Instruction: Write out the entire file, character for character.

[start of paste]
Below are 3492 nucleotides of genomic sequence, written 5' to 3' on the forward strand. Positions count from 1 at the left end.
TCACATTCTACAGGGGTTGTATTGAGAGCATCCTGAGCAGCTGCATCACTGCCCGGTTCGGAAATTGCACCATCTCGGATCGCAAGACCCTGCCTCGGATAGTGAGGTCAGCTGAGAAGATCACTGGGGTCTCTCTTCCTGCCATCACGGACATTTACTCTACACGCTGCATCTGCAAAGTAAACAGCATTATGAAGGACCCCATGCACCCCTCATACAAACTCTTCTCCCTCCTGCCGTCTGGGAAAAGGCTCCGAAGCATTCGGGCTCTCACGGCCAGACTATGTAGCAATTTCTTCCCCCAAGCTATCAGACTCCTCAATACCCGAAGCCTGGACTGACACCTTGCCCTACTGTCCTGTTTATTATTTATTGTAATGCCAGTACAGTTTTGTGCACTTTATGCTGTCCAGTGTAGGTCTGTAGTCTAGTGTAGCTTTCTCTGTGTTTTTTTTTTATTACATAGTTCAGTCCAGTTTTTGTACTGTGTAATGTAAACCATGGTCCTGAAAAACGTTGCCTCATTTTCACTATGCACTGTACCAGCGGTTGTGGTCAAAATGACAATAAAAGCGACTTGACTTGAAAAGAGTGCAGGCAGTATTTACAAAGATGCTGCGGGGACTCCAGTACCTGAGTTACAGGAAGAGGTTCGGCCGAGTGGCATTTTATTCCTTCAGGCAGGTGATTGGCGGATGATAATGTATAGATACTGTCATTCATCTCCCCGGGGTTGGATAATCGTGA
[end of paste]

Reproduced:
Below are 3492 nucleotides of genomic sequence, written 5' to 3' on the forward strand. Positions count from 1 at the left end.
TCACATTCTACAGGGGTTGTATTGAGAGCATCCTGAGCAGCTGCATCACTGCCCGGTTCGGAAATTGCACCATCTCGGATCGCAAGACCCTGCCTCGGATAGTGAGGTCAGCTGAGAAGATCACTGGGGTCTCTCTTCCTGCCATCACGGACATTTACTCTACACGCTGCATCTGCAAAGTAAACAGCATTATGAAGGACCCCATGCACCCCTCATACAAACTCTTCTCCCTCCTGCCGTCTGGGAAAAGGCTCCGAAGCATTCGGGCTCTCACGGCCAGACTATGTAGCAATTTCTTCCCCCAAGCTATCAGACTCCTCAATACCCGAAGCCTGGACTGACACCTTGCCCTACTGTCCTGTTTATTATTTATTGTAATGCCAGTACAGTTTTGTGCACTTTATGCTGTCCAGTGTAGGTCTGTAGTCTAGTGTAGCTTTCTCTGTGTTTTTTTTTTATTACATAGTTCAGTCCAGTTTTTGTACTGTGTAATGTAAACCATGGTCCTGAAAAACGTTGCCTCATTTTCACTATGCACTGTACCAGCGGTTGTGGTCAAAATGACAATAAAAGCGACTTGACTTGAAAAGAGTGCAGGCAGTATTTACAAAGATGCTGCGGGGACTCCAGTACCTGAGTTACAGGAAGAGGTTCGGCCGAGTGGCATTTTATTCCTTCAGGCAGGTGATTGGCGGATGATAATGTATAGATACTGTCATTCATCTCCCCGGGGTTGGATAATCGTGA